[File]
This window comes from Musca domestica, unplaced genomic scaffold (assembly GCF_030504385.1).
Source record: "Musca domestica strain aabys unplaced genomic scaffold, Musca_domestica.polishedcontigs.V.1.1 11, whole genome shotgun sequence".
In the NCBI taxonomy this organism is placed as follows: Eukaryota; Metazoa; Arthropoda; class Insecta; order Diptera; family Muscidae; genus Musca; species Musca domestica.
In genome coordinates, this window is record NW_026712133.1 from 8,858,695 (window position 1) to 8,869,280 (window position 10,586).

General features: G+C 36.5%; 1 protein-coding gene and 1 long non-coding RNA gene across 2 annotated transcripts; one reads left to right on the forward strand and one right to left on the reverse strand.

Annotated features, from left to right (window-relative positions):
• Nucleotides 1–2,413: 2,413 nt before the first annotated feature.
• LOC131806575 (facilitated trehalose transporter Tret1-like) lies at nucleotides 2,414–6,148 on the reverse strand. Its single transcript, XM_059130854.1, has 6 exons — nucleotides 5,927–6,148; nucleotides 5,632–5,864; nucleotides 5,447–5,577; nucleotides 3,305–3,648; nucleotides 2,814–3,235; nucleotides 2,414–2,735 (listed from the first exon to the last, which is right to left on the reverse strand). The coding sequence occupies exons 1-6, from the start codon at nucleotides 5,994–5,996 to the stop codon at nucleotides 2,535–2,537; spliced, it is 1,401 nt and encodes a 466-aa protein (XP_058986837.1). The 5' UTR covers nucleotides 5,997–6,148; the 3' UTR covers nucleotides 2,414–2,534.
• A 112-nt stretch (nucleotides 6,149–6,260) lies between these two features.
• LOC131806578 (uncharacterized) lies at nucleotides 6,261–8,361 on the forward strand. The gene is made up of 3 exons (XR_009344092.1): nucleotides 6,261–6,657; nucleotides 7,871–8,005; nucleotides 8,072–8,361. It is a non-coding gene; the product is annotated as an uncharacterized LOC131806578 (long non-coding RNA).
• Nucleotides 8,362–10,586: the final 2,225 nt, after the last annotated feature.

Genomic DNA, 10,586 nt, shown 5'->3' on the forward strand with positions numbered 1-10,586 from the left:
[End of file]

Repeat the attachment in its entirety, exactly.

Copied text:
This window comes from Musca domestica, unplaced genomic scaffold (assembly GCF_030504385.1).
Source record: "Musca domestica strain aabys unplaced genomic scaffold, Musca_domestica.polishedcontigs.V.1.1 11, whole genome shotgun sequence".
In the NCBI taxonomy this organism is placed as follows: Eukaryota; Metazoa; Arthropoda; class Insecta; order Diptera; family Muscidae; genus Musca; species Musca domestica.
In genome coordinates, this window is record NW_026712133.1 from 8,858,695 (window position 1) to 8,869,280 (window position 10,586).

General features: G+C 36.5%; 1 protein-coding gene and 1 long non-coding RNA gene across 2 annotated transcripts; one reads left to right on the forward strand and one right to left on the reverse strand.

Annotated features, from left to right (window-relative positions):
• Nucleotides 1–2,413: 2,413 nt before the first annotated feature.
• LOC131806575 (facilitated trehalose transporter Tret1-like) lies at nucleotides 2,414–6,148 on the reverse strand. Its single transcript, XM_059130854.1, has 6 exons — nucleotides 5,927–6,148; nucleotides 5,632–5,864; nucleotides 5,447–5,577; nucleotides 3,305–3,648; nucleotides 2,814–3,235; nucleotides 2,414–2,735 (listed from the first exon to the last, which is right to left on the reverse strand). The coding sequence occupies exons 1-6, from the start codon at nucleotides 5,994–5,996 to the stop codon at nucleotides 2,535–2,537; spliced, it is 1,401 nt and encodes a 466-aa protein (XP_058986837.1). The 5' UTR covers nucleotides 5,997–6,148; the 3' UTR covers nucleotides 2,414–2,534.
• A 112-nt stretch (nucleotides 6,149–6,260) lies between these two features.
• LOC131806578 (uncharacterized) lies at nucleotides 6,261–8,361 on the forward strand. The gene is made up of 3 exons (XR_009344092.1): nucleotides 6,261–6,657; nucleotides 7,871–8,005; nucleotides 8,072–8,361. It is a non-coding gene; the product is annotated as an uncharacterized LOC131806578 (long non-coding RNA).
• Nucleotides 8,362–10,586: the final 2,225 nt, after the last annotated feature.

Genomic DNA, 10,586 nt, shown 5'->3' on the forward strand with positions numbered 1-10,586 from the left: